Image: 123RF/ADRIAN BLACK
An image which shows that Bitcoin may be associated with a happy festive season - Image: 123RF/ADRIAN BLACK

First the swings and the roundabouts. Bitcoin has heaved itself through a few new ceilings and now hovers somewhere around the R270 000 mark in local trading:

Graphic: ICE3X.COM
Graphic: ICE3X.COM

The dramatic rise in value appears to have been triggered by Bitcoin's move onto the futures trading market.

But wait, what about those other coins in the chart?

Also surging spectacularly in recent weeks have been Litecoin an Ethereum, the only other coins traded by this particular provider, ice3x.com.

It seems that Bitcoin's rising tide lifts all crypto boats. Which does raise a question: Bitcoin could drag the entire crypto market down with it, should it lose its way.

Here's more on the futures listing on the CBOE from the Financial Times:

In early trade on the CBOE Futures Exchange, the January bitcoin contract traded as high as $18,850 to the dollar, having opened around $15,000. More than 2,500 contracts had traded hands by 1:44am in Chicago (7:44am GMT), according to CBOE data. Trading was halted twice, first for two minutes then for five, after the abrupt rise triggered ‘circuit breakers’ aimed at easing excessive volatility.

Trading was light compared with more established currencies futures. For instance, volume on the December euro-dollar contract traded on the larger CME Group exchange had already reached 26,592. Still, bitcoin futures trading was more active than some market participants had expected. Intense interest caused intermittent outages on the CBOE Global Markets website but did not affect its trade systems.

Here's a graph which shows the divergence between the Bitcoin price and the January 2018 futures price:

Source: FINANCIAL TIMES
Source: FINANCIAL TIMES

But, the excitement may be short-lived. Analyising Bitcoin's futures debut, a full bench of Reuters writers came to the following conclusion:

Newly launched bitcoin futures on Monday suggested that traders expect the cryptocurrency’s blistering price gains to slow in the coming months, even as it blasted above $17,000 to a fresh record high in the spot market.

Chicago-based derivatives exchange Cboe Global Markets launched the futures late on Sunday, marking the first time investors could get exposure to the bitcoin market via a large, regulated exchange.

The one-month bitcoin contract opened at 6 p.m. local time (2300 GMT) on Sunday at $15,460. By late afternoon on Monday in New York, it was trading at $18,650, roughly 8 percent above bitcoin’s spot price of $16,900 on the Bitstamp exchange.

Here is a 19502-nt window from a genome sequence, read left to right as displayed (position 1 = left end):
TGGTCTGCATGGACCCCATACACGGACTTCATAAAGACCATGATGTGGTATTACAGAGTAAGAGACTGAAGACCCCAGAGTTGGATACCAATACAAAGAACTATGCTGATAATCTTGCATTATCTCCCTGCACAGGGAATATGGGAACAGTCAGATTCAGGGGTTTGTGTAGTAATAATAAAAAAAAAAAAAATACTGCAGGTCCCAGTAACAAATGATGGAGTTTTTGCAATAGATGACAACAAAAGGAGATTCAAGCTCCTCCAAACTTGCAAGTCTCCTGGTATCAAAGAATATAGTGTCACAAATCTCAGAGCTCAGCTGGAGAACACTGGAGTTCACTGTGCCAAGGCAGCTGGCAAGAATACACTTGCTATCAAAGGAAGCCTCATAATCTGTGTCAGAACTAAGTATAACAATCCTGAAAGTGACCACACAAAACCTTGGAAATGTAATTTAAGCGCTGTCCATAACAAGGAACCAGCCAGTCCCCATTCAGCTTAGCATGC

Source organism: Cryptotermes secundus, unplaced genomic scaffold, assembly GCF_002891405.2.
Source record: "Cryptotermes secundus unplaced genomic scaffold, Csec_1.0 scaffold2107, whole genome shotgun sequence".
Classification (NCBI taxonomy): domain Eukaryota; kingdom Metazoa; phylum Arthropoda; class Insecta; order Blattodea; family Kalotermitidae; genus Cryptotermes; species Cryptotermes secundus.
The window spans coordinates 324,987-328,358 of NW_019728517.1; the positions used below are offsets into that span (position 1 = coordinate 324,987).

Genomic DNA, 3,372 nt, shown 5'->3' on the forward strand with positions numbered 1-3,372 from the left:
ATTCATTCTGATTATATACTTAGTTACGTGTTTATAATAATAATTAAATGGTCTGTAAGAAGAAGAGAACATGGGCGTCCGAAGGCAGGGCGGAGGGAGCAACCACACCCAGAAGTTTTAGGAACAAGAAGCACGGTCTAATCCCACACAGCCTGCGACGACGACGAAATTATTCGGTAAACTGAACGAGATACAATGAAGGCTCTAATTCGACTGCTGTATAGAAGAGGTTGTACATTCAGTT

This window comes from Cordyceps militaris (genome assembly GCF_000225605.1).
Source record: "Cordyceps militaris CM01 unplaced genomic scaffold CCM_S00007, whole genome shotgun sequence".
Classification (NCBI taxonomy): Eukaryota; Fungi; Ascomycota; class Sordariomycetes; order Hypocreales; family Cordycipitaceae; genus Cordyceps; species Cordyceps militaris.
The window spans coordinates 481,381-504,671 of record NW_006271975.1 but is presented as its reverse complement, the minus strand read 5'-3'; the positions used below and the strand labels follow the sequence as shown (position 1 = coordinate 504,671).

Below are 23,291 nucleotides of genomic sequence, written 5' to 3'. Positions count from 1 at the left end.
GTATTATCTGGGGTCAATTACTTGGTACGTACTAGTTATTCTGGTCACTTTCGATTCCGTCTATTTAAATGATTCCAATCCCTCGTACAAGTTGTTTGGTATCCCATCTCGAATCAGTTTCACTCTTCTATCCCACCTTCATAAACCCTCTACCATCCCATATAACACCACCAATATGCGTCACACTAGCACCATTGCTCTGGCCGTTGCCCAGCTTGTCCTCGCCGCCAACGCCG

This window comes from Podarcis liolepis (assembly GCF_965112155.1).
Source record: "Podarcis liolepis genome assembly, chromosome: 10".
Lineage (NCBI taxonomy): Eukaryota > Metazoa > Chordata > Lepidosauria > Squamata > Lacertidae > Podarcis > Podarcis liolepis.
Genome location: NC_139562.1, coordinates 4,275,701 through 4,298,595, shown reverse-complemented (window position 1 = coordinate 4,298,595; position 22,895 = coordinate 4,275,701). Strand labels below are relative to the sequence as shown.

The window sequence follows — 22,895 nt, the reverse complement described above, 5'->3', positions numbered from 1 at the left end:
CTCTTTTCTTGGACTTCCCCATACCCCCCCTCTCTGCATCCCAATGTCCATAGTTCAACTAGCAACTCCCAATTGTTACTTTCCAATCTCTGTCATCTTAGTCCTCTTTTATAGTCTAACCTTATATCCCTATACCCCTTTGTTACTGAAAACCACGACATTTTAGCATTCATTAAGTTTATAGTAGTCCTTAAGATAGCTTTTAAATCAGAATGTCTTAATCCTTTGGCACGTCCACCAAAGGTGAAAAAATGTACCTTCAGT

For Bitcoin, a gain of eight percent over a month is meh, you see. 

This column has observed before that the Wolves of Wall Street are unlikely to leave a juicy carcass like this to the ravages of the ferrets of geekdom. Establishment money will move in and, after cashing in on quick gains, stabilise and control the Bitcoin price. Stability with steady growth, you see, is what big investors want from their markets.

Bitcoin jokes are few and far between, but here's one from an article by Tyler Cowen on Bloomberg:

A boy asked his bitcoin-investing dad for 1 bitcoin for his birthday. Dad: What? $15,554??? $14,354 is a lot of money! What do you need $16,782 for anyway?

Seriously, though, Cowen attempts to answer the question which has pre-occupied humankind for tens of minutes: What is the fair value of Bitcoin?

Part of his answer:

One approach is to ask what role bitcoin and other cryptoassets are likely to play in global portfolios. Under one (very rough) estimate, total global wealth is about $241 trillion. Because the total value of cryptoassets has been hovering in the neighborhood of $300 billion, that constitutes about one-eighth of 1 percent of the total global portfolio. If you think of cryptoassets as taking on some of the hedging functions of gold or government securities, that valuation doesn’t sound so crazy.

To consider some other rough estimates, the total estimated value of the above-ground gold stock is about $7.5 trillion. Diverting 1 percent of gold holdings into bitcoin gets its value up to about $5,000. The current bitcoin price is several times beyond that, but a range of $15,000 to $20,000 again seems within the bounds of reason, at least to this observer. To the extent bitcoin is a store of value and a hedge, it is competing with gold more than with government fiat currencies, which ultimately are defined by their transactions uses.

Okay, I'll give away the ending: "I don’t think bitcoin is a bubble, but every morning I wake up doubting." Thanks, Tyler, for clearing that up. 

And finally, an answer to the most frequently asked question in hair-dressing salons: 'Is it too late to buy Bitcoin':

Meltem Demirors, The Digital Currency Group, and Robert Shiller, Yale University, debate whether investors have missed the opportunity to buy into cryptocurrencies like bitcoin. » Subscribe to CNBC: http://cnb.cx/SubscribeCNBC About CNBC: From 'Wall Street' to 'Main Street' to award winning original documentaries and Reality TV series, CNBC has you covered. Experience special sneak peeks of your favorite shows, exclusive video and more. Connect with CNBC News Online Get the latest news: http://www.cnbc.com/ Find CNBC News on Facebook: http://cnb.cx/LikeCNBC Follow CNBC News on Twitter: http://cnb.cx/FollowCNBC Follow CNBC News on Google+: http://cnb.cx/PlusCNBC Follow CNBC News on Instagram: http://cnb.cx/InstagramCNBC Is It Too Late To Buy Bitcoin? | CNBC


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